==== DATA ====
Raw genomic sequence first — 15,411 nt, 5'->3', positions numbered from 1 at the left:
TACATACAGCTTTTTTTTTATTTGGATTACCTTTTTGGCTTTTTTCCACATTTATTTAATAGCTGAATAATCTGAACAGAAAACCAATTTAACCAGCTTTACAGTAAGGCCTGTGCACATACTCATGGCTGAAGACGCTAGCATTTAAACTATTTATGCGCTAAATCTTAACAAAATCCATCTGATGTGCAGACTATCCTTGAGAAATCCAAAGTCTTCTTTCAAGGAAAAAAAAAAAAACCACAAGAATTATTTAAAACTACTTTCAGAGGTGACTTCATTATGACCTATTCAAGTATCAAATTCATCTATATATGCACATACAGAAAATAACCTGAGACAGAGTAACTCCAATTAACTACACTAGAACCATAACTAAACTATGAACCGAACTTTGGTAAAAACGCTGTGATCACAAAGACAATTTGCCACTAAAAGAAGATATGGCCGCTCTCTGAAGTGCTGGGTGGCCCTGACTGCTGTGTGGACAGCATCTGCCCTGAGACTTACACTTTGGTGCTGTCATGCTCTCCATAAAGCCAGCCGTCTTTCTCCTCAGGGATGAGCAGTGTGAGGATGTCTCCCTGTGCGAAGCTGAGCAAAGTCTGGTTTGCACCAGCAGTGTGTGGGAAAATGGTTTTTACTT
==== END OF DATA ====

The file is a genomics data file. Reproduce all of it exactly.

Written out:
Raw genomic sequence first — 15,411 nt, 5'->3', positions numbered from 1 at the left:
TACATACAGCTTTTTTTTTATTTGGATTACCTTTTTGGCTTTTTTCCACATTTATTTAATAGCTGAATAATCTGAACAGAAAACCAATTTAACCAGCTTTACAGTAAGGCCTGTGCACATACTCATGGCTGAAGACGCTAGCATTTAAACTATTTATGCGCTAAATCTTAACAAAATCCATCTGATGTGCAGACTATCCTTGAGAAATCCAAAGTCTTCTTTCAAGGAAAAAAAAAAAAACCACAAGAATTATTTAAAACTACTTTCAGAGGTGACTTCATTATGACCTATTCAAGTATCAAATTCATCTATATATGCACATACAGAAAATAACCTGAGACAGAGTAACTCCAATTAACTACACTAGAACCATAACTAAACTATGAACCGAACTTTGGTAAAAACGCTGTGATCACAAAGACAATTTGCCACTAAAAGAAGATATGGCCGCTCTCTGAAGTGCTGGGTGGCCCTGACTGCTGTGTGGACAGCATCTGCCCTGAGACTTACACTTTGGTGCTGTCATGCTCTCCATAAAGCCAGCCGTCTTTCTCCTCAGGGATGAGCAGTGTGAGGATGTCTCCCTGTGCGAAGCTGAGCAAAGTCTGGTTTGCACCAGCAGTGTGTGGGAAAATGGTTTTTACTT